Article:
Vegetarianism in dogs is a controversial subject, as many believe that our largely carnivorous canine friends should be fed a species appropriate diet that contains a generous proportion of ingredients derived from animal sources, and lower or minimal levels of those derived from plants. It is widely considered that although dogs are not obligate carnivores (unlike cats) who can survive on a vegetarian or vegan diet, it is not as biologically appropriate for them as a meat or fish (or even egg) based diet. The main reason being, that meat, fish and eggs have a higher nutritional value to the dog; meaning that these ingredients supply nutrients that are more effectively digested, absorbed and ultimately assimilated within the canine body.
Despite its controversial status with many dog owners, there are however some cases when a vegetarian or vegan diet could legitimately be required. These may include households where family members are unable to handle animal based products due to very strict ethical reasons, or handle certain meats due to religious reasons. Some dog owners disapprove, but as dogs can and do fare well on (properly formulated) vegetarian or vegan diets, it should remain a viable option and an owner’s ethical and religious stances respected. Another situation where a vegetarian or vegan diet could be necessary is when a dog suffers from multiple allergies to meat proteins. This is actually becoming more of a problem, because with so many owners choosing to feed such a variety of different meat sources, including exotic options simply by preference rather than by necessity, it can make it very difficult to find a suitable exclusion diet containing a novel protein source that the dog has never eaten before should dietary allergies arise. This is where vegetable based prescription diets may benefit the dog’s health. One other case where a vegetarian diet could be beneficial is in a dog with a very severe proliferation of urate crystals. Dogs suffering from this condition require a diet which is low in purine rich ingredients. Most meats and fish have a moderate purine content and may be acceptable for a dog with a milder proliferation, but egg is the only truly low purine animal based protein source which can limit options.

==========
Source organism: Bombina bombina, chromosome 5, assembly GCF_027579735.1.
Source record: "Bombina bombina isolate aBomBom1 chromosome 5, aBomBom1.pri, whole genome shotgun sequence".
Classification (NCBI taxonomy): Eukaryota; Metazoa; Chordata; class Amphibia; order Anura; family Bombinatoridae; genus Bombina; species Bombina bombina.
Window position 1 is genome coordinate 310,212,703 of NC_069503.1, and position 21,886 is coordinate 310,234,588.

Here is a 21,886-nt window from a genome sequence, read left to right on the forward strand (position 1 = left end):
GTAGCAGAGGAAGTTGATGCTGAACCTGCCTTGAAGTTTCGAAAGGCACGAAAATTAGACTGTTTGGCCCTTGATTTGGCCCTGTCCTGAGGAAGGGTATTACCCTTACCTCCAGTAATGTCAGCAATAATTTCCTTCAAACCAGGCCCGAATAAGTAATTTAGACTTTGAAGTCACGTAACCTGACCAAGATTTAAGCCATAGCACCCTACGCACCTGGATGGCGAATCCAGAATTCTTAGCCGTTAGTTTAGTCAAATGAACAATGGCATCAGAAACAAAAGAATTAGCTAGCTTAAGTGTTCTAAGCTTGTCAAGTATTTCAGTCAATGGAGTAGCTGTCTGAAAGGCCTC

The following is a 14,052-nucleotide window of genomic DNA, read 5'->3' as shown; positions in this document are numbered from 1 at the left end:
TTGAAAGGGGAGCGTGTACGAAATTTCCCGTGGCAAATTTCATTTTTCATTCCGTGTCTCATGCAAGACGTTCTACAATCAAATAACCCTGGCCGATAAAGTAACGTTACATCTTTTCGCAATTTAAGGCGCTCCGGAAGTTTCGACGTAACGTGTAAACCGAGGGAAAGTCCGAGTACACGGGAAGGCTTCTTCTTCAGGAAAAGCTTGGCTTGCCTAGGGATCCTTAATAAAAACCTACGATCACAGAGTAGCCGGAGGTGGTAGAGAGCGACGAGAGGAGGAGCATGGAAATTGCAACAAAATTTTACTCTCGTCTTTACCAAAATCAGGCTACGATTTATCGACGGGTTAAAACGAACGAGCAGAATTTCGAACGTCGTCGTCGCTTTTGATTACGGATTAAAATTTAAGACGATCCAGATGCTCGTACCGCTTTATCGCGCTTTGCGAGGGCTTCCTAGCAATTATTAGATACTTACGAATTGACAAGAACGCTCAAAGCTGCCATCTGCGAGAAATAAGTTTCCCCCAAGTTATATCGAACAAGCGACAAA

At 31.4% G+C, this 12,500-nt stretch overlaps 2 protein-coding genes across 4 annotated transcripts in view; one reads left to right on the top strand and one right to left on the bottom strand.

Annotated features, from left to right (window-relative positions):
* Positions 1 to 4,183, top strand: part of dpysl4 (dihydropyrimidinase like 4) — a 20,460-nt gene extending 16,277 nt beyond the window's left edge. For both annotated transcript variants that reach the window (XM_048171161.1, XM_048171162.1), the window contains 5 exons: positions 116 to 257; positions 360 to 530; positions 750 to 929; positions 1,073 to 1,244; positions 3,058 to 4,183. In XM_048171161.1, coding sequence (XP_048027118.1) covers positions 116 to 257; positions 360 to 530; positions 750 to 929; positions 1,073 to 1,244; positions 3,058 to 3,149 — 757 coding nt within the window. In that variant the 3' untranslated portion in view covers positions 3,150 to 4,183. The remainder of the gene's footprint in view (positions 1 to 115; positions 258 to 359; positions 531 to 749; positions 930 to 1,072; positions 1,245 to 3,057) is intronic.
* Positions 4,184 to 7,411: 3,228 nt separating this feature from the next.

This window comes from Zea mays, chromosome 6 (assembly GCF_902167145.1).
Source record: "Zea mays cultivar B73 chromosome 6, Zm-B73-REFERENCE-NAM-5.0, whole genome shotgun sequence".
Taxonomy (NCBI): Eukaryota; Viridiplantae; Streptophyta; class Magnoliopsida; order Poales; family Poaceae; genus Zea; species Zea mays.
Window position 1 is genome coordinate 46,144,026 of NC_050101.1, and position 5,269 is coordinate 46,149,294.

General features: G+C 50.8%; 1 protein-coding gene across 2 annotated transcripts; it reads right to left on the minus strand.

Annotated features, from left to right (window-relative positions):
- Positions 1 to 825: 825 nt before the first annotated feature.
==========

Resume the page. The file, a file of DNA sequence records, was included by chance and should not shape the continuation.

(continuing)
The Vegetarian Society defines a vegan as “a strict vegetarian who does not eat any dairy products, eggs or honey.” Nutritional guidelines for vegans are essentially similar to those for vegetarians. However, vegetarians gain certain nutrients from dairy products and eggs. Vegans need to ensure their diets contain plant food sources of these nutrients. A vegan diet can thus be described as one which excludes meat, fish, eggs, dairy products, and any other ingredient derived from animal sources or foods that have been processed using animal products.
There are only a few commercial pet food manufacturers who produce vegetarian dog food and even less who produce vegan dog food. These products tend to rely on a larger proportion of whole grains (which include the protein fraction) and protein-rich legumes such as soya beans. It is generally important that these diets provide several different protein sources to ensure that the amino acid profile is correct for the canine species. Dogs require 23 different amino acids, and whilst they can manufacture 13 of them, 10 need to be provided by the diet. These are: arginine, histidine, isoleucine, leucine, lysine, methionine, phenylalanine, threonine, tryptophan and valine. If just one amino acid is missing, the entire protein manufacturing process fails which illustrates just how important it is to supply every single one at the correct level. This is why home-prepared vegetarian or vegan diets for dogs require special expertise to formulate, and for the average pet owner it is better to purchase a commercial feed which can guarantee nutrient values at the correct parameters. Protein from animal sources does supply a more favourable amino acid content, but it is still possible to provide the correct levels via a carefully considered combination of vegetable proteins.
The primary fat source in the vegetarian or vegan dog food is usually soybean oil, which is rich in Omega-3 fatty acids. However, this is in the form of inactive alpha-linolenic acid (ALA) which needs to be converted to eicosapentaenoic acid (EPA) and docosahexaenoic acid (DHA) to be of nutritional benefit. Therefore, animal based oils such as salmon oil or krill would represent a higher nutritional value as they supply a more easily utilised source of EPA and DHA. While plant based oils and fats may be considered the “poor relation”, dogs can digest and derive energy from plant, seed and nut oil.